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The painting covering the entire ceiling of the Debre Berhan Selasie is largely responsible for the fame of the Church. Each winged head of the eighty Ethiopian cherubs demonstrates a slightly different expression.
In the morning of the Timket Eve, amid the sound wave of the celebration horns, I walked through the gate of the 75,000-square-meter Royal Enclosure. Group tourists had not yet arrived. The sun was bright, the sky was blue, the trees were lush, the wind was still. Camelot and Ethiopia seem to be a pair of oxymoron today. But drifting through the palaces, towers, banquet hall and library, it was not difficult to convince that Emperor Fasiladas and his people had indeed enjoyed a golden age in the history of Ethiopia.

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At noon, a farmer returns home under the scorching sunshine. The country's unique geographic situation and the use of Julian calendar prompt the slogan by the National Tourist Board "Ethiopia, Thirteen Months of Sunshine".
But it was Fasiladas’ bath, a few kilometres from the Royal Enclosure, that deeply impressed me. After the stone gate, tens of ancient trees surrounded a lush garden. The luxuriant foliage almost covered the entire sunken pool in the middle of the garden. The water calmly reflected the image of the stone tower elegantly stood by the poolside.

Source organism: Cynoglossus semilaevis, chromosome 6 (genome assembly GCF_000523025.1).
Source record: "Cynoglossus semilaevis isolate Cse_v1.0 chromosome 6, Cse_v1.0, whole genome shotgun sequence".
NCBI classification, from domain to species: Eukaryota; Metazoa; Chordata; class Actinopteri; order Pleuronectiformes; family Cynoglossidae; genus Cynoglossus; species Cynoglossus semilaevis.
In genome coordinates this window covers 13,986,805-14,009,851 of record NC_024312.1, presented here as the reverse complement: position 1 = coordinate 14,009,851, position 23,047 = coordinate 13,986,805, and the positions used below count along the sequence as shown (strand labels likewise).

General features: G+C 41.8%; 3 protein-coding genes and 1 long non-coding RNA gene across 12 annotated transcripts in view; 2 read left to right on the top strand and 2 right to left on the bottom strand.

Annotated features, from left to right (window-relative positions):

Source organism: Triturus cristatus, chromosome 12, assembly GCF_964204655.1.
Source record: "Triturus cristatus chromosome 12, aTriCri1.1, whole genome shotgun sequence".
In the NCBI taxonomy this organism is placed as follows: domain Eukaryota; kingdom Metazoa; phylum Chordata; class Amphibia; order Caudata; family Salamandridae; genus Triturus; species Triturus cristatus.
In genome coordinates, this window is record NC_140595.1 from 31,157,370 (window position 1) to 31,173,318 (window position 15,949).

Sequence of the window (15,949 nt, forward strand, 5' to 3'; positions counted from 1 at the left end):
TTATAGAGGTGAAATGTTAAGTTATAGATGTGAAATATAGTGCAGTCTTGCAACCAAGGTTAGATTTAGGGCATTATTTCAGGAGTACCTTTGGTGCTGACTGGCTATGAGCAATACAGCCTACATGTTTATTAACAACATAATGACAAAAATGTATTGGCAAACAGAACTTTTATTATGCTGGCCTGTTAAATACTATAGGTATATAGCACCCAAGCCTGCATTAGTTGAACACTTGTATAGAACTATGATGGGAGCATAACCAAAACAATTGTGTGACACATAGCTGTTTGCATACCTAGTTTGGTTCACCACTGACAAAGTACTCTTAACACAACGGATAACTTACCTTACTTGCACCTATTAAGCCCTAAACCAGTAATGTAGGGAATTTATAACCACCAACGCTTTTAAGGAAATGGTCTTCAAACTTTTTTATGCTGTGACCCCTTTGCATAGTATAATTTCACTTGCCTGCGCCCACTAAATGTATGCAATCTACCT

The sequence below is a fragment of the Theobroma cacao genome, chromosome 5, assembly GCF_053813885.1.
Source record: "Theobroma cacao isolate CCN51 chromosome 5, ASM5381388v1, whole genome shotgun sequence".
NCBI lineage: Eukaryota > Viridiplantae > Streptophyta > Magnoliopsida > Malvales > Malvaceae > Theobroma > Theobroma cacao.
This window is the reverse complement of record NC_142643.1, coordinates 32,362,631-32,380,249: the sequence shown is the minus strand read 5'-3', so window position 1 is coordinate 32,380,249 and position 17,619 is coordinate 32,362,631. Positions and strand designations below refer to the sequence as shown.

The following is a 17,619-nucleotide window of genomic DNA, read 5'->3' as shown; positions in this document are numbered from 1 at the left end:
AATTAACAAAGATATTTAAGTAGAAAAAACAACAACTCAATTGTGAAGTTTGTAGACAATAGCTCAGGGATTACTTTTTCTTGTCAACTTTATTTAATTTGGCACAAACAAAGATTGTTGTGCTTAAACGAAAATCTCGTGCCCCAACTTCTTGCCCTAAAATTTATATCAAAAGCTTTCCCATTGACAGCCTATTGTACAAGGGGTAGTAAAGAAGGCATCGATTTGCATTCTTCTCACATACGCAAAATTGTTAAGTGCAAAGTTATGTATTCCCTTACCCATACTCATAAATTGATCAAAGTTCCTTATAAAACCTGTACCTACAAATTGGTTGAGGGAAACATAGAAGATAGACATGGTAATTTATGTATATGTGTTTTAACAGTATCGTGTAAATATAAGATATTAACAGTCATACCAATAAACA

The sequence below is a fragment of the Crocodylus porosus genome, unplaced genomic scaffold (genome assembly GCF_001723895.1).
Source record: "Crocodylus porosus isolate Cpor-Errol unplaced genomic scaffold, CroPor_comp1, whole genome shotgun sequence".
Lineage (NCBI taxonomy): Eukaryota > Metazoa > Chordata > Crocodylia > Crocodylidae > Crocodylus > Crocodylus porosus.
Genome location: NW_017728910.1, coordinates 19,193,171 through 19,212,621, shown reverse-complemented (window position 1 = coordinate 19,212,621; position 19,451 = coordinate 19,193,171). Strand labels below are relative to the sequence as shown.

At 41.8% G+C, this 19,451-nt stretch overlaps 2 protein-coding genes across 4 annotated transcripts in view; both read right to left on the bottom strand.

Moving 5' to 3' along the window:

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Wallpaper with classic Chinese poem on the ceiling of Delicious Bakery, which serves not only fresh bakery but also delicious tri-colour mango-avocado-papaya juice. With little domestic industry of its own, Ethiopia depends heavily on foreign import - heavy trucks from Italy, cars from Japan, light industrial products from China.
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Homeless orphans (inset) studying in one of the shelters provided by Kindu Trust. Numerous private charity organisations in Ethiopia provide great relief for a society that has virtually no welfare system. Having witnessed the plight of a young orphan boy called Kindu in Gondar, a British woman Kate Fereday founded a trust fund in 1998 for the street children. Today, the trust has established five shelters around the country housing more than 50 children.
I came to Fasiladas’ bath several times during the Timket celebration. I witness nothing but joy and piousness. In the evening, folks sang and danced around the bonfires in the garden. Not far from here, holiday lights were decorating the tower and the pool. But as the night went by, noisy celebrations were slowly replaced by quiet prayers and vigil. Before dawn, large crowd had already gathered around the pool. The humming of haliluya spread over the air, and soon turned into a large chorus…

Not until I sat in the marble floored airport terminal for my departure flight, I realised that I had been indulged by the charm of the town. A Camelot was indeed no longer, but Gondar always remained in heart as a green and pleasant land.
Last Update: October 24 2009 01:22:50 -0500